“Lovely and heartbreaking.” — Anjelica Huston, author of Watch Me
“Megan Mayhew Bergman breathes life into lives that men and history have cast aside. It is rare that an author is as fearless as her characters. Bergman is, and Almost Famous Women is a stunning feat of great daring.” — Lily King, author of Euphoria
"Megan Mayhew Bergman is a tremendous writer -- compassionate and intelligent, generous and funny -- and Almost Famous Women is a collection filled with empathy, insight and extraordinary psychological precision. Mayhew Bergman has made the women who inhabit this beautiful book come fully to life -- I won't ever forget them." — Molly Antopol, author of The UnAmericans
"A collection of stories as beautiful and strange as the women who inspired them." — Kirkus Reviews (starred review)
"Rough-cut gems of a bygone era." — O, The Oprah Magazine
“In these inventive short stories, off-the-radar historical characters—a motorbike racer, a diva, Oscar Wilde’s niece—enter the limelight at last.” — MORE Magazine
"Gutsy and expertly written." — Bustle
"Fearless stories star[ring] an eccentric cavalcade." — Vanity Fair
"Gives us the best of what short fiction offers: a glimpse of intriguing characters, told in unique and varied voices, set in pivotal snatches of their fascinating lives... Bergman is a spry and meticulous writer, and these stories linger in one’s memory long after reading them." — Jim Carmin
"Stories that are so intriguing you wish they were full-length novels... Bergman revives these often troubled spirits with great compassion." — Connie Ogle
"Real women are found at the heart of these tales, women unusual for their times and almost entirely forgotten in ours... Arresting... Sympathetic, never romanticizing often self-destructive behavior, but exploring why these women sought risk taking and the effect of their impulses." — Leanna Bales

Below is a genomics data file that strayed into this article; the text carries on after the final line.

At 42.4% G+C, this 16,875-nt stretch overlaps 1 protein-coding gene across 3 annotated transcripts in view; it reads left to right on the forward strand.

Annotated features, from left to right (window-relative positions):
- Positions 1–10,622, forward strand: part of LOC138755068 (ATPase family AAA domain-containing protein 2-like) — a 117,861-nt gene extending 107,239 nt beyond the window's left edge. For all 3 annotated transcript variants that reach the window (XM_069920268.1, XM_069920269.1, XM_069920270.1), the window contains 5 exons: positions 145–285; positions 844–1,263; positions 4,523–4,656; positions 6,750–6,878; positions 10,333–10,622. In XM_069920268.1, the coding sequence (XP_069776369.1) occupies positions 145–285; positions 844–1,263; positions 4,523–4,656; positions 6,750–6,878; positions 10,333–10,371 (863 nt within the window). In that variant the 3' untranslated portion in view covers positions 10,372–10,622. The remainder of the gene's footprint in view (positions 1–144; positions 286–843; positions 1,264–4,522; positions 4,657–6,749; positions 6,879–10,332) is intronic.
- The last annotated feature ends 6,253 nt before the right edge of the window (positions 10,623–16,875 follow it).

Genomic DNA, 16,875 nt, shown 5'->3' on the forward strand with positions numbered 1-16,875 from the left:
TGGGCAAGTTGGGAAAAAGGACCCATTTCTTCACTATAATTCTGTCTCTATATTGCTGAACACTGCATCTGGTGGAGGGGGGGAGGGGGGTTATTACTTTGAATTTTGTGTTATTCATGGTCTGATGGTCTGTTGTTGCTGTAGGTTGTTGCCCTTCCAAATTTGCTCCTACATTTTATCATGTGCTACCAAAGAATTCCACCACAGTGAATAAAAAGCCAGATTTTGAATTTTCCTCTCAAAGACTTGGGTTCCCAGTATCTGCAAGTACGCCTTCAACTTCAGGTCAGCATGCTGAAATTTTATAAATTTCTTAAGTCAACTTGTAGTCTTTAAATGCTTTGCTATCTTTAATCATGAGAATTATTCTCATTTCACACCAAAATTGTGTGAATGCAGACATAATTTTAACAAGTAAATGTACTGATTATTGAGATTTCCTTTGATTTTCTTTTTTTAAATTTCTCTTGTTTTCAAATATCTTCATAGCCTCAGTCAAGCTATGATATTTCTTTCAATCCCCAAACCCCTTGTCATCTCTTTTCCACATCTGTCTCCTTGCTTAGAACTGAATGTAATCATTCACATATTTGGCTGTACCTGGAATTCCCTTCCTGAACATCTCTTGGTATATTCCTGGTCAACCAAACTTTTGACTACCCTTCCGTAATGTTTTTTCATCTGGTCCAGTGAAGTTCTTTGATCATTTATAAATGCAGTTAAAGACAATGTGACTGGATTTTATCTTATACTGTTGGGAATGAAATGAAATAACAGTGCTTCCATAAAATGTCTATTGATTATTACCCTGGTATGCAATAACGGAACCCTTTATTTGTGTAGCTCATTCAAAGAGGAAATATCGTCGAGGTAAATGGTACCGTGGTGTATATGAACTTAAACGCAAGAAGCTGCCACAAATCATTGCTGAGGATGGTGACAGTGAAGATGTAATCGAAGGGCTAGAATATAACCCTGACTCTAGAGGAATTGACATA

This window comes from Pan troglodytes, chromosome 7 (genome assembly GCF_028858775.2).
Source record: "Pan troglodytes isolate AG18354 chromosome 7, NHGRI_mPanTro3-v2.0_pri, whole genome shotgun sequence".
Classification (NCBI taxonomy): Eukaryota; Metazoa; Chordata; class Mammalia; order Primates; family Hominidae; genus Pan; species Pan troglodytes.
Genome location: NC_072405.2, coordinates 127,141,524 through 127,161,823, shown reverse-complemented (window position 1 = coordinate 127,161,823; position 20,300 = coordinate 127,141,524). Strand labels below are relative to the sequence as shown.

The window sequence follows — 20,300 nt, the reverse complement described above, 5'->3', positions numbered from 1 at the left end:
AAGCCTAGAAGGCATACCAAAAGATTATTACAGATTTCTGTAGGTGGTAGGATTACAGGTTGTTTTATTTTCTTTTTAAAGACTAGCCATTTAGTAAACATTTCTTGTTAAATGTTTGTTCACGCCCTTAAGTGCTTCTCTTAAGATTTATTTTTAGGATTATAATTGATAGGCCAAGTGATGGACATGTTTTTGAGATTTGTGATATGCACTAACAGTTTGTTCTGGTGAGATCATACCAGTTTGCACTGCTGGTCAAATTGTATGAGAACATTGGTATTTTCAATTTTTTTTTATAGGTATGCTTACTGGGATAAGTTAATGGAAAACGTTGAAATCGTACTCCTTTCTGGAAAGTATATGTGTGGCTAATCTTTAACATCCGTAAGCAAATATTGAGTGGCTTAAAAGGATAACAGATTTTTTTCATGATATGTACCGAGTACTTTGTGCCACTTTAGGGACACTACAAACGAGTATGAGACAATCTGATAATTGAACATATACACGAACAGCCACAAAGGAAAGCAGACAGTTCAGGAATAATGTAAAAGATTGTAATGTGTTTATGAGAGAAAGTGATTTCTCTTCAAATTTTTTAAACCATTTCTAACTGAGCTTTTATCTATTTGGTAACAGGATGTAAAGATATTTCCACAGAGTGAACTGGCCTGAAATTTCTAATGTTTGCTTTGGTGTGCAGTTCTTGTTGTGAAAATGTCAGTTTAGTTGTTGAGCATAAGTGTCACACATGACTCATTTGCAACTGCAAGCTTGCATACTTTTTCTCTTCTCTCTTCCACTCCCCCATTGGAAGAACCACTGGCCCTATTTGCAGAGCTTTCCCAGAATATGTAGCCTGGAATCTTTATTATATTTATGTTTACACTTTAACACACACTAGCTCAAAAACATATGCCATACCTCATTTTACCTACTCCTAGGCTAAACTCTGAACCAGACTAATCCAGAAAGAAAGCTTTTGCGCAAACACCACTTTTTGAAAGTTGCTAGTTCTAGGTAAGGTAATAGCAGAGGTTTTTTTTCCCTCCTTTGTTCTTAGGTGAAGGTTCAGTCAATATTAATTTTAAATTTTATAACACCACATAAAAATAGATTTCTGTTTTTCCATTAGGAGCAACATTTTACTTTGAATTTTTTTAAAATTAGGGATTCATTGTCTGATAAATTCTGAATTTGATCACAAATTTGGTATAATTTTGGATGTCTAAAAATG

"Seek within to find the forgotten. Bergman's well-written short stories tell the tales of women who almost made it into history books." — Tara Wanda Merrigan
"Thrill-seeking women abound in the collection, chock-full of bravery, defiance and creativity." — Cheryl Crocker McKeon
"There's an allure to reading about the historical lives of women who bucked social conventions, even when they come, as they so often do, to a tragic end. We read them with an element of wish-fulfillment, searching for assurances that there were other ways to think and be." — Amy Gentry
"Graceful prose charged with knowingness and certitude... Thanks to Bergman’s assured writing, many of these women — fictional and historical — will burn bright in one’s mind well after reading these fine stories." — S. Kirk Walsh
"Bergman’s scenarios are addictive and tantalizing, each one whetting our appetite for more... stunning depictions of how fame’s fire warms with even the slightest contact." — Gina Webb
"Bergman always historicizes and never idealizes... by assiduously depicting their intimacy and power struggles, she allows for a close examination of the multiciplicty of women's experiences." — Naomi Fry
"By exploring the women who didn't quite make it into history books, Bergman offers thoughtful commentary on the stories we do and don't preserve." — Maddie Crum